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From the Sussex Express, 18th April 1902


Much sympathy is extended to Mr James Freeman, the well-know Beddingham game-keeper, in the loss he has sustained by the death of his wife. Mr Freeman lives at Black Cap Farm, a somewhat isolated spot under the hill at Beddingham. His wife, who was 41 years of age, went to bed at 9.45 on Saturday evening and woke at half-past eleven complaining of pains in her chest. Mr Freeman gave her a little brandy and she seemed better, but at half-past four she again woke and said she felt pains. Shortly afterwards she collapsed and Mr Freeman went for assistance. Mrs Tuppen was fetched, and Mr Freeman walked to Glynde to get his sister-in-law to come over. On his return at 6.15 Mrs Freeman was still breathing, but was unconscious, and passed away about half an hour afterwards.

At the inquest which was held at Mr George Freeman’s house at Glynde, on Wednesday afternoon, by Mr Coroner Benson, evidence was given by the husband and Mrs Ruth Freeman, sister-in-law. It appeared that the deceased was pregnant, and that although her usual state of health was good she had suffered from shortness of breath.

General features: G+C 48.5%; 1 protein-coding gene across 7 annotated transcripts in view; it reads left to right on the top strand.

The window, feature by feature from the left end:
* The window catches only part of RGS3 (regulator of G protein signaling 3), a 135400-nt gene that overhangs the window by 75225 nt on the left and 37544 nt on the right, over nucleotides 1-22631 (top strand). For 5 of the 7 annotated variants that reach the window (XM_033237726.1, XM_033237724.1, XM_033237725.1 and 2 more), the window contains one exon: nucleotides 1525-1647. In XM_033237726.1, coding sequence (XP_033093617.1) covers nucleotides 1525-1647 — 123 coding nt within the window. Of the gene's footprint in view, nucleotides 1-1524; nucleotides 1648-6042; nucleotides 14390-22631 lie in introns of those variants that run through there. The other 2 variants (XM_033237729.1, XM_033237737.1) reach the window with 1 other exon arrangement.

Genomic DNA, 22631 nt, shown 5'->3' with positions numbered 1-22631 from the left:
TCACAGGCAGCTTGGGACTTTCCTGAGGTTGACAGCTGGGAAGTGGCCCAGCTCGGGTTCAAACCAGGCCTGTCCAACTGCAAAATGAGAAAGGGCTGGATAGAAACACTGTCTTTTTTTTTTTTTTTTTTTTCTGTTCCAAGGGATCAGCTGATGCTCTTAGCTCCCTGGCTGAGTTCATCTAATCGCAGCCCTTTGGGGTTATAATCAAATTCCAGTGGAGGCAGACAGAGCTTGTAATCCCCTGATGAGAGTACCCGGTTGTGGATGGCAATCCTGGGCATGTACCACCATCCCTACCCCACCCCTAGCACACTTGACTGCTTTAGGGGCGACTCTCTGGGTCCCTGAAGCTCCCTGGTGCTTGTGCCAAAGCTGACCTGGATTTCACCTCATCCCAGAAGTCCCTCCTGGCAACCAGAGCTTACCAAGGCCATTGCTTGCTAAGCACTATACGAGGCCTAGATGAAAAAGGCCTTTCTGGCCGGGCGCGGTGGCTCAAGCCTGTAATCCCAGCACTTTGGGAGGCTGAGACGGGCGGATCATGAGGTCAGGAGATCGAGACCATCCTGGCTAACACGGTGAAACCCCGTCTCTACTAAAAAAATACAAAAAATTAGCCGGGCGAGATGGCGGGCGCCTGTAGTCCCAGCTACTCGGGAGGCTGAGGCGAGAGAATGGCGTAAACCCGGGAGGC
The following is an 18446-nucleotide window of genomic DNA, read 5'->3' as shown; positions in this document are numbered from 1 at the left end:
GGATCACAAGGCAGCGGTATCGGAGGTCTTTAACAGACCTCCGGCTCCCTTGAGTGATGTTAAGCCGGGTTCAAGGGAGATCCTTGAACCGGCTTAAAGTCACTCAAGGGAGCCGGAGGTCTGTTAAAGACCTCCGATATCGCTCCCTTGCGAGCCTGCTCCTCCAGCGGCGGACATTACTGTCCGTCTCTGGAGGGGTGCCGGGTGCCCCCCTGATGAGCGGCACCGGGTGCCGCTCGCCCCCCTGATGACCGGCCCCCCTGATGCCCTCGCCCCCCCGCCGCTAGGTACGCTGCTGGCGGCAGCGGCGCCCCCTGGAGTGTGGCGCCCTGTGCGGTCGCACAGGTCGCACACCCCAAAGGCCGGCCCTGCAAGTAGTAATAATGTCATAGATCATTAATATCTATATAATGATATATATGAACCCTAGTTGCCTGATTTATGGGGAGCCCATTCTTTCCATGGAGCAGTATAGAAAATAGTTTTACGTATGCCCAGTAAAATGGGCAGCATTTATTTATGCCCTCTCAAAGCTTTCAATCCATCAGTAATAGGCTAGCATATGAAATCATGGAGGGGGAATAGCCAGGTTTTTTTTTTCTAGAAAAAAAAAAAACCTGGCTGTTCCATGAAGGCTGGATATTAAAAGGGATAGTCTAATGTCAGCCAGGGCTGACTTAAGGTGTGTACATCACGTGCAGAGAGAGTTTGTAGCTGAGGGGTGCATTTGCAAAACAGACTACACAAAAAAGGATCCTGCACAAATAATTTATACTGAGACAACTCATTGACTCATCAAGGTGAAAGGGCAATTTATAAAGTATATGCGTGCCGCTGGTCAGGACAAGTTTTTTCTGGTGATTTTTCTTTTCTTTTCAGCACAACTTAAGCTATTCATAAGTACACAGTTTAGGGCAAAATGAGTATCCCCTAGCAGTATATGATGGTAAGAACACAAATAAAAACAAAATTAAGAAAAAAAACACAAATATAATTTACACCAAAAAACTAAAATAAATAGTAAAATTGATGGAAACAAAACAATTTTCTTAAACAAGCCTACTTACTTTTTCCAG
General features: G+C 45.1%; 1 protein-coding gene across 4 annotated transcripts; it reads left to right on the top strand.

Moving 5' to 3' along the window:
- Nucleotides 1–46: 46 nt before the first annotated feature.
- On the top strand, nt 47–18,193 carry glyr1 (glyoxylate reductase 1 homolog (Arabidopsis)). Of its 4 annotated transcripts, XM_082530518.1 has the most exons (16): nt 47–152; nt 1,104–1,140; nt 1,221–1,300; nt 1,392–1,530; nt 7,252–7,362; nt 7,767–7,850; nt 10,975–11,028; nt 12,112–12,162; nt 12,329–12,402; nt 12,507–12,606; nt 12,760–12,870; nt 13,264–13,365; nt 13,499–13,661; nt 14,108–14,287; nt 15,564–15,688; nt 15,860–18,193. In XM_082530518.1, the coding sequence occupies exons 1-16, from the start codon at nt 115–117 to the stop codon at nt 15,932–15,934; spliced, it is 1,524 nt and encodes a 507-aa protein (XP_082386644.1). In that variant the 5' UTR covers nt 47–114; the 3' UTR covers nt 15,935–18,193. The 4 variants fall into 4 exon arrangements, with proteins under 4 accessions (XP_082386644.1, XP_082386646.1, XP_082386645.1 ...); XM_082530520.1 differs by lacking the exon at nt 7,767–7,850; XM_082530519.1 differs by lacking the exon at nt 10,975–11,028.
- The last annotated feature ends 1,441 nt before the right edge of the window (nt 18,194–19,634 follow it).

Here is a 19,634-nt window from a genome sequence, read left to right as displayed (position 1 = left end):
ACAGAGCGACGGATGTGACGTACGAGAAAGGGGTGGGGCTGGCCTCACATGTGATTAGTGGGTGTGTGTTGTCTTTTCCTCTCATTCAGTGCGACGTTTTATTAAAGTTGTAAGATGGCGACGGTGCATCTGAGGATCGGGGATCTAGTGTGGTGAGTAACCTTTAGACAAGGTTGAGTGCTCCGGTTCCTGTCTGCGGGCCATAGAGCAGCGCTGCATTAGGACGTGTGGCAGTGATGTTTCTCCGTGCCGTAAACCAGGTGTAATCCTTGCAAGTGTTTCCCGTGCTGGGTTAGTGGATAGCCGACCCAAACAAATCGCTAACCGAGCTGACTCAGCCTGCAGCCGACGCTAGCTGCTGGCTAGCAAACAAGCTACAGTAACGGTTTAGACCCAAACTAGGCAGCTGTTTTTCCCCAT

Dr Herbert Vallance, of Lewes, stated that death was due to a rupture of the right auricle of the heart.

The Coroner – That is very rare.

Dr Vallance – Yes.

The Coroner said it was strange that deceased should have lived over two hours with a rupture such as the doctor had described.

Dr Vallance said he was surprised. He thought the pulse must have been very weak, just sufficient to keep the heart beating.

The jury returned a verdict of death from natural causes, and expressed sympathy with the bereaved husband.

The Beddingham parish marriage register shows the following entry for 30 December 1907: James Freeman, aged 38, bachelor, gamekeeper of Beddingham, son of Solomon (deceased), gamekeeper, married Edith Tucknott, aged 36, spinster of Bishopstone, daughter of Henry (deceased), carter.

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